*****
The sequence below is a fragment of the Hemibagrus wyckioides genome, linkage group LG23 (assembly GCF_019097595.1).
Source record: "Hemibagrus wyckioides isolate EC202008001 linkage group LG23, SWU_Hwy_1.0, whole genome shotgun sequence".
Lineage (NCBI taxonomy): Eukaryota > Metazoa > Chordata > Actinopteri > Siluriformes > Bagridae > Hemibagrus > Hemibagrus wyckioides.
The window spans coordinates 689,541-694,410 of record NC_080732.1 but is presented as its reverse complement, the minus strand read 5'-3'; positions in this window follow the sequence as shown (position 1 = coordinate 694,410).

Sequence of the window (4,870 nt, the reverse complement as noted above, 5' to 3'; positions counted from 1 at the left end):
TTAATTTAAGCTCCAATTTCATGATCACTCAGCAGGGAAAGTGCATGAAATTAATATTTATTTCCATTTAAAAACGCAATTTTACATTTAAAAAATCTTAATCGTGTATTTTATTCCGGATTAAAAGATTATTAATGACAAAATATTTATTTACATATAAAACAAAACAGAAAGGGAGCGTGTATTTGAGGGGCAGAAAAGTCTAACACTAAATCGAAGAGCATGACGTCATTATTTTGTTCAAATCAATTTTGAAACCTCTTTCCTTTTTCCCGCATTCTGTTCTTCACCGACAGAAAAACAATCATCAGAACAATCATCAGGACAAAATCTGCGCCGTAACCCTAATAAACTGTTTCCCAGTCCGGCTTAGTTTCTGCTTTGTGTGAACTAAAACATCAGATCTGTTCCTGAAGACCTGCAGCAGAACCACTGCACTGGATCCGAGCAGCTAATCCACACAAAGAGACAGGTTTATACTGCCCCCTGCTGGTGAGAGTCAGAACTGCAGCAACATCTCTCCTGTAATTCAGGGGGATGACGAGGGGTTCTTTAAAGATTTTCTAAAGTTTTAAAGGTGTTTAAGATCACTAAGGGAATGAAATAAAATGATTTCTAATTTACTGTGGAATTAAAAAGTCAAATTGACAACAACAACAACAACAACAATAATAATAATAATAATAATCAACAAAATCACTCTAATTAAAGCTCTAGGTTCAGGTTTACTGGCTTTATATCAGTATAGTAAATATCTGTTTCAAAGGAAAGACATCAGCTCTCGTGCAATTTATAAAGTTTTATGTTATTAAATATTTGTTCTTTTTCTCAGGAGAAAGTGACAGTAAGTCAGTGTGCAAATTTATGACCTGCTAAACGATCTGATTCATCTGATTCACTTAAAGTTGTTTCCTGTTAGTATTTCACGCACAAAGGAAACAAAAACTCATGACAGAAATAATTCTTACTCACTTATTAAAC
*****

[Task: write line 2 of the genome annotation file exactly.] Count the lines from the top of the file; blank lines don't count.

Source record: "Hemibagrus wyckioides isolate EC202008001 linkage group LG23, SWU_Hwy_1.0, whole genome shotgun sequence".